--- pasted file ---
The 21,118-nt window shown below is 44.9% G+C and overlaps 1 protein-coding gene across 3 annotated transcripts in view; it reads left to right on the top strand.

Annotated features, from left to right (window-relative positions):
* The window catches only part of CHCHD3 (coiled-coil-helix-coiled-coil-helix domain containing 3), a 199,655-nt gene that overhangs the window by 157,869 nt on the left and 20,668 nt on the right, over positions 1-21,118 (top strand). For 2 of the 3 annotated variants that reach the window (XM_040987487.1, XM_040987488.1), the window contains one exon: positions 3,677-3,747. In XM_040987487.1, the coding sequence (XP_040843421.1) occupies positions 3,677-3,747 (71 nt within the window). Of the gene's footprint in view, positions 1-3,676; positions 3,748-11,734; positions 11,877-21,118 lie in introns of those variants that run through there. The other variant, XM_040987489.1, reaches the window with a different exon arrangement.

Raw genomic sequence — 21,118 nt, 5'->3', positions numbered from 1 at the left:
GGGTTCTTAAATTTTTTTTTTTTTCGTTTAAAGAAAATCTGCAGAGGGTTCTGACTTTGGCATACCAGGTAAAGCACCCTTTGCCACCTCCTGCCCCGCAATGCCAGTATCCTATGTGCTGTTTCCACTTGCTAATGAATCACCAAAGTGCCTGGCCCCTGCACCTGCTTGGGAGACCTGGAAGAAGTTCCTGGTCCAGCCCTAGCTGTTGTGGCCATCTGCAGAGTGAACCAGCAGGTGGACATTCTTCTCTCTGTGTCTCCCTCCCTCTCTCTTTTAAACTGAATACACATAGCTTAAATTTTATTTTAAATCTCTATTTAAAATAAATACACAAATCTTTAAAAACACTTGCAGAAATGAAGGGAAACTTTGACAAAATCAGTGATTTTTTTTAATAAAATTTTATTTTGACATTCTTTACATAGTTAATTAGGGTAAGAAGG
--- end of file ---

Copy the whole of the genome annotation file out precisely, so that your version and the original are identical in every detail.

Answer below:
The 21,118-nt window shown below is 44.9% G+C and overlaps 1 protein-coding gene across 3 annotated transcripts in view; it reads left to right on the top strand.

Annotated features, from left to right (window-relative positions):
* The window catches only part of CHCHD3 (coiled-coil-helix-coiled-coil-helix domain containing 3), a 199,655-nt gene that overhangs the window by 157,869 nt on the left and 20,668 nt on the right, over positions 1-21,118 (top strand). For 2 of the 3 annotated variants that reach the window (XM_040987487.1, XM_040987488.1), the window contains one exon: positions 3,677-3,747. In XM_040987487.1, the coding sequence (XP_040843421.1) occupies positions 3,677-3,747 (71 nt within the window). Of the gene's footprint in view, positions 1-3,676; positions 3,748-11,734; positions 11,877-21,118 lie in introns of those variants that run through there. The other variant, XM_040987489.1, reaches the window with a different exon arrangement.

Raw genomic sequence — 21,118 nt, 5'->3', positions numbered from 1 at the left:
GGGTTCTTAAATTTTTTTTTTTTTCGTTTAAAGAAAATCTGCAGAGGGTTCTGACTTTGGCATACCAGGTAAAGCACCCTTTGCCACCTCCTGCCCCGCAATGCCAGTATCCTATGTGCTGTTTCCACTTGCTAATGAATCACCAAAGTGCCTGGCCCCTGCACCTGCTTGGGAGACCTGGAAGAAGTTCCTGGTCCAGCCCTAGCTGTTGTGGCCATCTGCAGAGTGAACCAGCAGGTGGACATTCTTCTCTCTGTGTCTCCCTCCCTCTCTCTTTTAAACTGAATACACATAGCTTAAATTTTATTTTAAATCTCTATTTAAAATAAATACACAAATCTTTAAAAACACTTGCAGAAATGAAGGGAAACTTTGACAAAATCAGTGATTTTTTTTAATAAAATTTTATTTTGACATTCTTTACATAGTTAATTAGGGTAAGAAGG